July 12th – 5:05PM
New Orleans, LA – This morning we took our second flight over the spill site and affected area, once again fortunate enough to be granted unbelievable access and flying as low as 300 feet above ground level. Circling a 10 mile perimeter around the spill site for about 25 minutes, we saw the usual group of ships, including the Transocean and BP Discoverer Enterprise, as well as a number of skimming boats dragging long sections of boom across the stained sea.
Over the plane’s radio, we listened to the ships’ communications, which were laden with confusion and made the entire cleanup operation appear rather clumsy. Considering that we were flying over a literal sea of oil, it was puzzling to hear boat captains saying that they couldn’t find oil to skim. Perhaps their definition of “actionable” oil is different than ours, but we watched in awe as oil streaked the surface and boats passing by kicked up dark black clouds of oil behind them. The oil is everywhere and every single one of those boats working at full steam wouldn’t be enough to change that. Certainly, though, it would be reassuring to see the boats that are there working as hard as they can to make a difference. This, however, likely says more about the cleanup infrastructure at large than the individual boat captains we listened to today.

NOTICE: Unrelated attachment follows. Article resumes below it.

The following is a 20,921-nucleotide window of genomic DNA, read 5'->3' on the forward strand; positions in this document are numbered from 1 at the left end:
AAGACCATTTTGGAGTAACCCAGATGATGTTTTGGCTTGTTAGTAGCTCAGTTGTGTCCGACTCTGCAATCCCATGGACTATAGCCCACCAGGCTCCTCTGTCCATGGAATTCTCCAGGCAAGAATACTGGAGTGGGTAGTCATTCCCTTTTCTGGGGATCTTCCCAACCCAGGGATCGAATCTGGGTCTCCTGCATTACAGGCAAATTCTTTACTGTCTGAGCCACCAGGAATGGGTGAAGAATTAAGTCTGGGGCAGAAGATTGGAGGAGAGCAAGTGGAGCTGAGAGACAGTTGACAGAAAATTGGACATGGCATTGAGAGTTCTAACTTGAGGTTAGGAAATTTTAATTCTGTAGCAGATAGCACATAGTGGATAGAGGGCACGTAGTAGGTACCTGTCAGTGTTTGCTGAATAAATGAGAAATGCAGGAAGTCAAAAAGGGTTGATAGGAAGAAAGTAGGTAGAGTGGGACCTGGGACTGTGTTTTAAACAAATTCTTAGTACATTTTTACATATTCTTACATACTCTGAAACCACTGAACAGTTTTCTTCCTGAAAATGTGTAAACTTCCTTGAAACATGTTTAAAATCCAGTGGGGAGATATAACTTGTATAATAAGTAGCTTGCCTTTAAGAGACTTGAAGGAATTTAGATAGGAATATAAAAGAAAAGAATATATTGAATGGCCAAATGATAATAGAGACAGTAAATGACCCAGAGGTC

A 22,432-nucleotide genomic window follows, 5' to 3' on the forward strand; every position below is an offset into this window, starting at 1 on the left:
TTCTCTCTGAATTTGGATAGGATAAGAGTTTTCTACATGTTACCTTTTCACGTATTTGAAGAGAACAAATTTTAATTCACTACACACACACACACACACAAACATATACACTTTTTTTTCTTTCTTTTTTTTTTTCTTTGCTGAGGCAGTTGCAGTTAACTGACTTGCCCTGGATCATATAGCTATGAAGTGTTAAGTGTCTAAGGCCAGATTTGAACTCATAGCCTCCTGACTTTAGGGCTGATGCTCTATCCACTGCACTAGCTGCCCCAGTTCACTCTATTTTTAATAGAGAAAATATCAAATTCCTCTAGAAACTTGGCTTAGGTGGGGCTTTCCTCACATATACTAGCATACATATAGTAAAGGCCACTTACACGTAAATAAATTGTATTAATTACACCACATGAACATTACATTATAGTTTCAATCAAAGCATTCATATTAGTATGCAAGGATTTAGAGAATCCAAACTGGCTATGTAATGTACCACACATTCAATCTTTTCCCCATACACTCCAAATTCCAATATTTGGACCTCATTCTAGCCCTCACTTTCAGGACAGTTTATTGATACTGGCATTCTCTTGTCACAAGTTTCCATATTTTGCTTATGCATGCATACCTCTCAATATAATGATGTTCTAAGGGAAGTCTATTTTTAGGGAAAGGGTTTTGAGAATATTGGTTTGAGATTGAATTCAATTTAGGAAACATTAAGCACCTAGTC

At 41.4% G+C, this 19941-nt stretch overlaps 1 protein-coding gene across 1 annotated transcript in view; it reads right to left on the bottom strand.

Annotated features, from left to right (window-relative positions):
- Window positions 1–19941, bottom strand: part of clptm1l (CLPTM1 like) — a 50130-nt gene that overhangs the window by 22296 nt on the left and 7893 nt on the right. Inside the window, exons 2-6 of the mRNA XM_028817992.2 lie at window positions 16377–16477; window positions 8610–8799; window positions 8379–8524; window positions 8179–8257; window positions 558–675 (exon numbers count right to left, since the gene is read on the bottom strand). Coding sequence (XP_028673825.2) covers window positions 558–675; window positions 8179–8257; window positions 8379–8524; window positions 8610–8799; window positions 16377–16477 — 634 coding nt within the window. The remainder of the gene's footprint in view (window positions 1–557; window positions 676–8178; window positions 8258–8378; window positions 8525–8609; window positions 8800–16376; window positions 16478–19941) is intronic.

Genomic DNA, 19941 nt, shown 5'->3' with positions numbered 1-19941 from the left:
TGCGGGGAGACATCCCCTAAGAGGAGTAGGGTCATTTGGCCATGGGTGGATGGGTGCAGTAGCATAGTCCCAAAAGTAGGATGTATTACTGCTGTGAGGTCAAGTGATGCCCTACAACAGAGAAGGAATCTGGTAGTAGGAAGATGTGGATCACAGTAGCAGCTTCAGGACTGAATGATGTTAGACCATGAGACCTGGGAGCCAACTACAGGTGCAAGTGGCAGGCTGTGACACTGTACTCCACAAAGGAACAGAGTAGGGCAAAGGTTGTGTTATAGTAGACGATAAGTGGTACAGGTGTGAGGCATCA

After leaving the source, we headed northwest to the Chandeleur Islands, where we saw an encouraging amount of wildlife. While the islands appeared to have seen some impact of oil, a significant number of birds lined the beaches. We also spotted what appeared to be hundreds of rays, numerous groups of small bait fish, and several sharks (unsure of what species). Given the extreme scarcity of marine life we’ve seen in the area surrounding the spill site, this was a moment of encouragement, but the reality is, who knows where the fates of these creatures lie?
(Check our Media Gallery for images from today’s flight)